Monday, Dec 05, 2016
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Ohio giving help to revitalize area business districts

The Ohio Main Street Program, a revitalization project for historic business districts, is looking for a few good cities to receive federal funding, training, and assistance.

The program has been designating communities in Ohio since 1998 and now has 23 involved.

In Toledo, the Lagrange, Uptown, Auburndale, and Galena neighborhoods are part of the restoration effort, as are Bowling Green, Lima, Norwalk, and Sandusky.

Main Street cities are designated in December. Program organizers are looking for places with some kind of grass-roots, preferably nonprofit group working on renewal, historic buildings, and the financial capabilities to sustain a program for at least four years, said Pauline Eaton, director of Downtown Revitalization for Heritage Ohio and Downtown Ohio, Inc.

Designated communities receive training for volunteers, technical support, access to workshops, and money from the Ohio Department of Development through a federal Community Development Block Grant. Each community is required to hire a program director, organize committees, and maintain the program.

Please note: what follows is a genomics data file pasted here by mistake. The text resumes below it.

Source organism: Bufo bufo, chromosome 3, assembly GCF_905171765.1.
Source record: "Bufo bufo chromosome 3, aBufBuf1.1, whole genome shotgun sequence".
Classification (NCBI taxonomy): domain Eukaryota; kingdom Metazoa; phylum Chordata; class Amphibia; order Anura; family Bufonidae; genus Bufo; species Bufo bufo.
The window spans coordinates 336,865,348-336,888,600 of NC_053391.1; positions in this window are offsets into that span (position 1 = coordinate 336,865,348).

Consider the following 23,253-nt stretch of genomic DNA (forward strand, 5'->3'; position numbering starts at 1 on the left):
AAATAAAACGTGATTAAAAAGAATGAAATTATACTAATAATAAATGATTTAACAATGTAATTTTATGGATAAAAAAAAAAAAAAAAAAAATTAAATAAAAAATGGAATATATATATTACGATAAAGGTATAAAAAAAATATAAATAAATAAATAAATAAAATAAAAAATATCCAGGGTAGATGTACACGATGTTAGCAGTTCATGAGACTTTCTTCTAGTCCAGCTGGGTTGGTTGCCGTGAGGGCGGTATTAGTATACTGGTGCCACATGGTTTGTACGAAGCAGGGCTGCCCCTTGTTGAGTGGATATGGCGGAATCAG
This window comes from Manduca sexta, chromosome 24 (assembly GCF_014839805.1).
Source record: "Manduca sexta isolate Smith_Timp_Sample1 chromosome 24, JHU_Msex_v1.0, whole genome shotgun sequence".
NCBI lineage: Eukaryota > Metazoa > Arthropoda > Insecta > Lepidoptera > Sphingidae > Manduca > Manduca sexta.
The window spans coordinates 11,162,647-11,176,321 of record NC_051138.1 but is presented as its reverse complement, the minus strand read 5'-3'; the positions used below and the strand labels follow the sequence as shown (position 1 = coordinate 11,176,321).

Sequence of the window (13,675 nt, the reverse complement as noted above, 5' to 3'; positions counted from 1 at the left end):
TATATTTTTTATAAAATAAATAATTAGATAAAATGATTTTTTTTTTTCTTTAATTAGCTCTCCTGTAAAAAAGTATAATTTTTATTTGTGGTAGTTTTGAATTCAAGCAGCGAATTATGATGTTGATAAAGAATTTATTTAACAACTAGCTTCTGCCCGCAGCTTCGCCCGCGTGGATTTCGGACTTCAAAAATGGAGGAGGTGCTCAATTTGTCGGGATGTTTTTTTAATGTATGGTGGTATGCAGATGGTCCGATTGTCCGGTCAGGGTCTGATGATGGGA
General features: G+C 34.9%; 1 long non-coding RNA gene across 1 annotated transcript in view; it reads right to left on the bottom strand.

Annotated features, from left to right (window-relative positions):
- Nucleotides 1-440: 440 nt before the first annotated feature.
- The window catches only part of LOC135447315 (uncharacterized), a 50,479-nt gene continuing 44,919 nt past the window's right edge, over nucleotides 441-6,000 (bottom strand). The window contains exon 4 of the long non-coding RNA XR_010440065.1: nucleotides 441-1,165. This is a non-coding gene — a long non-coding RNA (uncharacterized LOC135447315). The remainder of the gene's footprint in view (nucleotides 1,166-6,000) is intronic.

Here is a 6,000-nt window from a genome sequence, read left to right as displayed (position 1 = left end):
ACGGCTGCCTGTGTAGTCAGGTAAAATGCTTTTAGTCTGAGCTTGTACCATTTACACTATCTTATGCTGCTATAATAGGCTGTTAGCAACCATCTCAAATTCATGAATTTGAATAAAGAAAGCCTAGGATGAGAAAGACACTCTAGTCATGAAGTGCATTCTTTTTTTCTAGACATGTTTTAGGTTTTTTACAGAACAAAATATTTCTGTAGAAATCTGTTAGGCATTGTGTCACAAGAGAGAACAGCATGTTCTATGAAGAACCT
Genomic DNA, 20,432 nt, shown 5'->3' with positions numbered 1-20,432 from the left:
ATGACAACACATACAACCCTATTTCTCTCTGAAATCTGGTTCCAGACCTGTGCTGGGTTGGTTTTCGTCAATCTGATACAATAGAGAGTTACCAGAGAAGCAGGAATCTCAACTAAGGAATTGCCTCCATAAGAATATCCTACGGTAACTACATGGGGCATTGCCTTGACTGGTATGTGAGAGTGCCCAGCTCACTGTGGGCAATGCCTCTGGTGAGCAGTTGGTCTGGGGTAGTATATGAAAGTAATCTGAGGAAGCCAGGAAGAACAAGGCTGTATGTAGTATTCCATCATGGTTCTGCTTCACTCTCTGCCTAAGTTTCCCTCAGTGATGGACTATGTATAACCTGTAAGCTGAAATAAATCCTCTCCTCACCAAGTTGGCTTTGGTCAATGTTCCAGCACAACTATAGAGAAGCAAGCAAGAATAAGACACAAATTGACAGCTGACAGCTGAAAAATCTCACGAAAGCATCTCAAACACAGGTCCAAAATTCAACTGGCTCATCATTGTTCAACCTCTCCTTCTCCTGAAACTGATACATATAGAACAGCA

“We're really happy with the materials and support we get,” said Judy Nagy, program manager for the Uptown Norwalk Association.

Between 1998 and 2002, about $145.3 million was reinvested in 17 Ohio communities.

In Toledo, Danielle Steinhauser, program manager for the Central City Main Street Program that oversees the neighborhood projects here, has seen renewal in the form of new businesses opening and existing businesses being improved.

But she cautioned that the Main Street Program requires time and effort.

“It didn't deteriorate overnight,” Mrs. Steinhauser said. “We're not going to fix it overnight.”

The Uptown neighborhood joined the project almost two years ago and since then 10 businesses have opened and seven have had their facades improved, according to Matt Wiederhold, Uptown Area Main Street program manager.

Along six blocks of Galena Street, the Dollar Store and More was the first new business in more than 10 years, said Project Manager Kim Cutcher.

In the three neighborhoods excluding Lagrange Street, $7.7 million and 2,500 volunteer hours have been reinvested in the communities.

Communities that wish to be involved need to commit by tomorrow to send a representative to one of three workshops that take place:

  • Aug. 19 at the Birchard Public Library in Fremont.

  • Aug. 21 at the Welcome Center in Zanesville.

  • Aug. 22 at the Springfield Inn in Springfield.

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